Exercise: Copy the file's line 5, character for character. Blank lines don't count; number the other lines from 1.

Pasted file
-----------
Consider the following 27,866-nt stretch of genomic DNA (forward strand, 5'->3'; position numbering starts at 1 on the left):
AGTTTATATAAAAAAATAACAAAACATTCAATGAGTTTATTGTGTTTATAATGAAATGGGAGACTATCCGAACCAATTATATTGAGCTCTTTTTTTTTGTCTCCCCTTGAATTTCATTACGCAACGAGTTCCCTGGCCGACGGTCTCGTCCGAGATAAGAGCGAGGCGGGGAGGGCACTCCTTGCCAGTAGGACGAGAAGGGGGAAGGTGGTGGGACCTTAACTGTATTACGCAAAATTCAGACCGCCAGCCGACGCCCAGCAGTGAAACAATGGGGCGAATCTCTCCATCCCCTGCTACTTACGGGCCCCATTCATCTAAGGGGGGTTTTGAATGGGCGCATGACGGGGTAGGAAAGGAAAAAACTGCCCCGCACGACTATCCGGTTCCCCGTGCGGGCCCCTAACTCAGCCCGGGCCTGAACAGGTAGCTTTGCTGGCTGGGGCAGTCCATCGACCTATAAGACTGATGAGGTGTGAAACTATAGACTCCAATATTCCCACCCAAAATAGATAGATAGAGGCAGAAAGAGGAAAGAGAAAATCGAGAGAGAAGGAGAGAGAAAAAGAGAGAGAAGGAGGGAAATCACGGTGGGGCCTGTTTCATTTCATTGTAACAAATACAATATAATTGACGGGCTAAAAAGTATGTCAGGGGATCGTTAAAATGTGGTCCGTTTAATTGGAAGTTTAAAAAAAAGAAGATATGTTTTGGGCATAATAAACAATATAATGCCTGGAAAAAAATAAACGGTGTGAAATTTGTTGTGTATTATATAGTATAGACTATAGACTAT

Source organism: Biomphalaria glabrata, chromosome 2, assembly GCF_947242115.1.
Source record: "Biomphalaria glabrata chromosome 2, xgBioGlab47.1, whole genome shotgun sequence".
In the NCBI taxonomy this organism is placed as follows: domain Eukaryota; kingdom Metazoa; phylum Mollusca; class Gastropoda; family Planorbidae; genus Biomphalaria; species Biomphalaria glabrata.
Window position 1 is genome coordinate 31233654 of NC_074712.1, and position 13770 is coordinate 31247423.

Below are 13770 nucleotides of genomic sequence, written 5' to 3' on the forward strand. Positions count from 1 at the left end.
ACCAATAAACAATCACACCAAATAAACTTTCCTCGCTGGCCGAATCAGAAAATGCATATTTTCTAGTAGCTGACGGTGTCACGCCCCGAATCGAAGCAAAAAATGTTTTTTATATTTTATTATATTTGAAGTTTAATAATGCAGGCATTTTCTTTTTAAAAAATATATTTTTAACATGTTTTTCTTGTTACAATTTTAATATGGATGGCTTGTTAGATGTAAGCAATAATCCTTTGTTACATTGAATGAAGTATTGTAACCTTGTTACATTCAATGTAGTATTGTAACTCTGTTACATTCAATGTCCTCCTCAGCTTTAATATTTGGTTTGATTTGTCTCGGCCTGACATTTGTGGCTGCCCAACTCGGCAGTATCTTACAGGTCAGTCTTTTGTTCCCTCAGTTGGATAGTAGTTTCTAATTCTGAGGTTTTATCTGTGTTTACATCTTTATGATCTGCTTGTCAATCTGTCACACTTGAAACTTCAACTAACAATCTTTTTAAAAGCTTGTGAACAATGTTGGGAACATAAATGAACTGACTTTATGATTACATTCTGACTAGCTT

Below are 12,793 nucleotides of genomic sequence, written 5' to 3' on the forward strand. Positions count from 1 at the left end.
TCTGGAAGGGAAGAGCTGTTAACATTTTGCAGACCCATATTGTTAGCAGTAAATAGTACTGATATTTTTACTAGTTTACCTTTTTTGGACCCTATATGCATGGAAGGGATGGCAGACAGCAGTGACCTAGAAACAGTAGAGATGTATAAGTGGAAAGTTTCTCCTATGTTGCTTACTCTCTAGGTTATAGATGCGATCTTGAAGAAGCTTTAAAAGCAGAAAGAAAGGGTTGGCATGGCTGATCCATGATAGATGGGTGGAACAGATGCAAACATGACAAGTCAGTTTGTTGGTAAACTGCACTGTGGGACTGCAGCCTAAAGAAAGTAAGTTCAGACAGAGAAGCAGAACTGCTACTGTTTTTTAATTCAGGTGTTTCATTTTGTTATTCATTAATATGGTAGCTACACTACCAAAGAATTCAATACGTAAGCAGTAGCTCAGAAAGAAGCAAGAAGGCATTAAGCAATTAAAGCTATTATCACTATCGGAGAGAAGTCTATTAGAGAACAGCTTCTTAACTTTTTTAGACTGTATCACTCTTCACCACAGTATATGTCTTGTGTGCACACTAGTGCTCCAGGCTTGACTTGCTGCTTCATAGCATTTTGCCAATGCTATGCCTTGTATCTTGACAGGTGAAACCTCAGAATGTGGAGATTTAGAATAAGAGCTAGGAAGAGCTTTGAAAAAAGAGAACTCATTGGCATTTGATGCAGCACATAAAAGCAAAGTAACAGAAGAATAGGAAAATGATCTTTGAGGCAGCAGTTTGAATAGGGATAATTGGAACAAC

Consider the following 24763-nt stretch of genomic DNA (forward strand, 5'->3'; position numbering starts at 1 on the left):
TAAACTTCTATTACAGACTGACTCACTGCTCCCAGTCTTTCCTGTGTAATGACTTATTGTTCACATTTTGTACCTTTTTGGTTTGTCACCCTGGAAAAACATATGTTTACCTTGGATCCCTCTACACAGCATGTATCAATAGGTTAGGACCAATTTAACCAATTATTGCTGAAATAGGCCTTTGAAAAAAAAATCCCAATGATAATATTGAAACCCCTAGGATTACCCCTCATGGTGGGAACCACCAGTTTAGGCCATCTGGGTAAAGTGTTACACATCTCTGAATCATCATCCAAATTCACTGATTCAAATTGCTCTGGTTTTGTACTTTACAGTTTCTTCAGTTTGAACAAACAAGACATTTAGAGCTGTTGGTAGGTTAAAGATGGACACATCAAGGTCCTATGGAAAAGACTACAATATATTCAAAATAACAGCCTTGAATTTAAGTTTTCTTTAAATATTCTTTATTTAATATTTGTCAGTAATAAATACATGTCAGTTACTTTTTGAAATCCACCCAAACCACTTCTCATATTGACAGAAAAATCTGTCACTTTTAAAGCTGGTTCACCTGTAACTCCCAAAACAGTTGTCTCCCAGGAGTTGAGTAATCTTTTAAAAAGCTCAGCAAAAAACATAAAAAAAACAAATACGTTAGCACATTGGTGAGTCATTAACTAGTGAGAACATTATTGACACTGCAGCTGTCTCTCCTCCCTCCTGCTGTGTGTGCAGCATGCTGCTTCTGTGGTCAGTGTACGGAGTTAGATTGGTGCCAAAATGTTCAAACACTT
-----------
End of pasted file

In the NCBI taxonomy this organism is placed as follows: domain Eukaryota; kingdom Metazoa; phylum Mollusca; class Gastropoda; family Planorbidae; genus Biomphalaria; species Biomphalaria glabrata.